Whilst staying with my kind hosts, they needed me to go out whilst they attended a private function. I will admit to wanting to chill out on the sofa after lots of sightseeing, but hey you’re only in Santiago a short while so best to make the most of it. My hosts knew you, Cristobal, and kindly put us in touch a few days ago. We agreed to meet up for the evening. You kindly texted to check if I was okay on the day and to reassure me you would wait for me as I was kind of stuck in some small traffic.
We met up outside the metro station, Santa Lucia. Santiago has a number of must-sees, and I thought I had already been up Santa Lucia, a hill famous for its views of the city. When we met and started walking up, I quickly realised I hadn’t been to this famous landmark! “What was that hill I’d gone up last week?” I thought to myself…. agh! A not-very-famous one, much less height! No wonder I wasn’t inspired on that day!
We enjoyed the views whilst walking uphill over paved slabs and cobbles and dusty pathways. We admired the sunset and saw several people taking photos. I have developed a kind of “ugh-cringe” watching tourists taking photos/selfies. What is it with needing to do a silly pose? Poking your tongue out? Opening your arms hugely wide? Raising this leg or that leg? As soon as the photo is done, the person goes back into normal-mode. Its just stupid! Rant over.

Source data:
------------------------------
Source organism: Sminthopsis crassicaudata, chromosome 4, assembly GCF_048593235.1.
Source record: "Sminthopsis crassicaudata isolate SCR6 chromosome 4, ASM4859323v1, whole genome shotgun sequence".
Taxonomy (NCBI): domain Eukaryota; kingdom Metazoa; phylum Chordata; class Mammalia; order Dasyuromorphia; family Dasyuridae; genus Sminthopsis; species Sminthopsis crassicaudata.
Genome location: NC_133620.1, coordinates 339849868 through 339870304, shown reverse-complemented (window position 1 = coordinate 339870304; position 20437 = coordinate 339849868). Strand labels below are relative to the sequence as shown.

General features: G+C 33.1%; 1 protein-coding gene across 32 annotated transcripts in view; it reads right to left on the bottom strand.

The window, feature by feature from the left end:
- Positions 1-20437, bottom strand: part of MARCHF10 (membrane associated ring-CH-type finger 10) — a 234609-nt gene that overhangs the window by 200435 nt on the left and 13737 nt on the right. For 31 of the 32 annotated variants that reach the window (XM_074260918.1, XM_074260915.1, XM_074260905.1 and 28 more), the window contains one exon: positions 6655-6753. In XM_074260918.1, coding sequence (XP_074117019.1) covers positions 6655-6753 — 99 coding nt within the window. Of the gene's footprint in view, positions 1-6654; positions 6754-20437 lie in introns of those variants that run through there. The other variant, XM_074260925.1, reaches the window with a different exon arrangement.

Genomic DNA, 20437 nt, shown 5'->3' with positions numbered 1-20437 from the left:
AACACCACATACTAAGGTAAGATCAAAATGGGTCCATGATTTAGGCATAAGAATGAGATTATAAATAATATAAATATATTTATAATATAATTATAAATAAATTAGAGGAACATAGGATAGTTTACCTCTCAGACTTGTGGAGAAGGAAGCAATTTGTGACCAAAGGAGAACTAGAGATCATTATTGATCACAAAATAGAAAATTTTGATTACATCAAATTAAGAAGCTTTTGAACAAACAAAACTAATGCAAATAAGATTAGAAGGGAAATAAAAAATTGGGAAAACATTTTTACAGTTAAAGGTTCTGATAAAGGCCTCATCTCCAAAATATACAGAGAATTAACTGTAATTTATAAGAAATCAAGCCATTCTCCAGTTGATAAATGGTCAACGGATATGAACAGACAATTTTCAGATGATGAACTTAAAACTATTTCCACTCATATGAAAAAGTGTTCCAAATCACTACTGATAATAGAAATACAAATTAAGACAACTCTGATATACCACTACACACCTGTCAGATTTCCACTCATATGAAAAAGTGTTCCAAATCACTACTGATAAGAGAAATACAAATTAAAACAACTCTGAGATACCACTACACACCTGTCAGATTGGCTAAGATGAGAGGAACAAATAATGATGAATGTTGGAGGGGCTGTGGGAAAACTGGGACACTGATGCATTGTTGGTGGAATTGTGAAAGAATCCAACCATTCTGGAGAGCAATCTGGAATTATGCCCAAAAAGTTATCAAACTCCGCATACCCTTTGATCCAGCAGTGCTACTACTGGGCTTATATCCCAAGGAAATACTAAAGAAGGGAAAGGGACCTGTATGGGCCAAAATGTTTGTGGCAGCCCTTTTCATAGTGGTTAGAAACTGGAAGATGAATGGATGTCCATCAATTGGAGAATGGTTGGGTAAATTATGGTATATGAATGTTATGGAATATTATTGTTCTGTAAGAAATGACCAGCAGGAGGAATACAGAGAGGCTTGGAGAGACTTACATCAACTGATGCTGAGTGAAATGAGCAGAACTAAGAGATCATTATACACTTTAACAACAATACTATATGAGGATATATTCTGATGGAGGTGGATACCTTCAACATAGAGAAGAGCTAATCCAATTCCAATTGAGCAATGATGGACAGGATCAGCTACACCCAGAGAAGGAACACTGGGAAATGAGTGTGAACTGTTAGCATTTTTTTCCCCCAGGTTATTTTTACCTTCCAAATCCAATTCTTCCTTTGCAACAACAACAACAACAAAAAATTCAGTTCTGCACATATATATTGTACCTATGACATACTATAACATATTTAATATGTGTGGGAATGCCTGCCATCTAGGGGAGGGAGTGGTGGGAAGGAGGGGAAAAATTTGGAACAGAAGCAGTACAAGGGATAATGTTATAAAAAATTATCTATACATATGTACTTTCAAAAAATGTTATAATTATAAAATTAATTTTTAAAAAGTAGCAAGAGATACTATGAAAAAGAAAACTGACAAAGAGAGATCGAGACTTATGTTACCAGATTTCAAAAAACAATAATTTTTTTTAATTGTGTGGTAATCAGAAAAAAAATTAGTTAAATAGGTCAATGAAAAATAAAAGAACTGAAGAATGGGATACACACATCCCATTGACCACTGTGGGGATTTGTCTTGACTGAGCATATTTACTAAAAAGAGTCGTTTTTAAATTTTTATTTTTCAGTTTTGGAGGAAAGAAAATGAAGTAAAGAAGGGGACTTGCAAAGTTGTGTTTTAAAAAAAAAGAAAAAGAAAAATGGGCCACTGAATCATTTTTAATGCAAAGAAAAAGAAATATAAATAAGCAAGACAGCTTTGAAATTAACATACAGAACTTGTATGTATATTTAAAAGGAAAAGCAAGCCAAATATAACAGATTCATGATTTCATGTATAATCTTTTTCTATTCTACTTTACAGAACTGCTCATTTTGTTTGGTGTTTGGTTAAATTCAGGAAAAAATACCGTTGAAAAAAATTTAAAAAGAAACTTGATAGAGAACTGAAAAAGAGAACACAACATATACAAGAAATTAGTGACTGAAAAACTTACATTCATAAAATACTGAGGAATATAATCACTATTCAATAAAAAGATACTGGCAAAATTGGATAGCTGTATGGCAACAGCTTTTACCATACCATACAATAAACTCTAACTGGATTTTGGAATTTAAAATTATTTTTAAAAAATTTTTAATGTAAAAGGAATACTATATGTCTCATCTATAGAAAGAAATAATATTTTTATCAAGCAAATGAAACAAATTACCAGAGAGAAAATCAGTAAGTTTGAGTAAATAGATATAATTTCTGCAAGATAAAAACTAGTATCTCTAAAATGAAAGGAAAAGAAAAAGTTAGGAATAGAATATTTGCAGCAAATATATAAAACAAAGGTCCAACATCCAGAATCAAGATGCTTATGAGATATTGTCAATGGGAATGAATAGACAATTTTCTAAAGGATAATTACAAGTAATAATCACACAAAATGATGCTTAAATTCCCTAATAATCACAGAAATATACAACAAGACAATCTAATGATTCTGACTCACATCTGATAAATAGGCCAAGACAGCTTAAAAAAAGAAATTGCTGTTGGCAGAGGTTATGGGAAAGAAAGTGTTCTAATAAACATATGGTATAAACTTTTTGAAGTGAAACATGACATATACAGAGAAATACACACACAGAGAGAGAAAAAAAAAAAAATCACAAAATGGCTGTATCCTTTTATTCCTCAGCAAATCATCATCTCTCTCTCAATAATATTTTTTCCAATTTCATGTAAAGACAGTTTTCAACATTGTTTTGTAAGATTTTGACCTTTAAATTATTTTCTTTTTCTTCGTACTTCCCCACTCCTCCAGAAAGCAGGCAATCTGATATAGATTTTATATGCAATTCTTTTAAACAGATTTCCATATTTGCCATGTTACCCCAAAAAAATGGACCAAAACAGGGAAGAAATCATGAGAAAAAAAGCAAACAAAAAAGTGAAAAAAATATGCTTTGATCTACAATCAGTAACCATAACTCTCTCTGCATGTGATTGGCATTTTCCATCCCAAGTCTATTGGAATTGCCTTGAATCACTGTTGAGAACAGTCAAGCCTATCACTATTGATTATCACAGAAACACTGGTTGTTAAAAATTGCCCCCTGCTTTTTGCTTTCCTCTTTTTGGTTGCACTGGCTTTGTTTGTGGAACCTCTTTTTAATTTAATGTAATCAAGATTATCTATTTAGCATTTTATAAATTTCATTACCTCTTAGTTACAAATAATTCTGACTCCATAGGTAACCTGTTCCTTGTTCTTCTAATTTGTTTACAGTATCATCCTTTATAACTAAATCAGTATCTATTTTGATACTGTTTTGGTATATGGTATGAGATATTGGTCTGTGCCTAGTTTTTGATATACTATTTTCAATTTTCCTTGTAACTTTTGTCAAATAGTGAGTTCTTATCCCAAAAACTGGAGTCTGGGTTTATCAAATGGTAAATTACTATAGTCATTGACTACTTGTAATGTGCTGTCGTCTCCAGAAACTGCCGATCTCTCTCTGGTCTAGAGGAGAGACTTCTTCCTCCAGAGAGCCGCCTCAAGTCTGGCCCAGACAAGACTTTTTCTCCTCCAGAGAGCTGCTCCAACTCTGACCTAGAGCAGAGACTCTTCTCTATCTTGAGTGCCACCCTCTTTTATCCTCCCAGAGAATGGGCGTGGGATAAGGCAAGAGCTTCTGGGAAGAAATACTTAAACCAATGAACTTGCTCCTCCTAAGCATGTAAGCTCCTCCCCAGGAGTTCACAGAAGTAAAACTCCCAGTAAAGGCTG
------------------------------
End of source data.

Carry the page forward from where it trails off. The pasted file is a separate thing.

I got to know you and Vicente, your friend, as we walked up. We started with the usual pattern of working out our international sign fluency, our different particular signs, then a bit about my travels insofar and what I am doing in the Americas. I later asked both of you about life in Santiago for you and especially for deaf people. I learned a lot from you both.
• Many employers in Chile do not want to employ deaf or disabled people.
• Vicente lost his job most recently, and it was blatant discrimination – hearing colleagues still remain there.
• You haven’t found your first job yet. You paid 280,000 pesos (324 pounds) each month for your University education over 4 years.
• You had to pay for interpreters during your degree, this is means tested.
• Welfare is only 104,000 pesos each month (120 pounds). This gives you literally nothing, especially after transport costs at about 700pesos per hour.
• There is a new law as of April 2017 that dictates that 1% of employees should have a disability, but with 18million Chileans this number is ridiculous.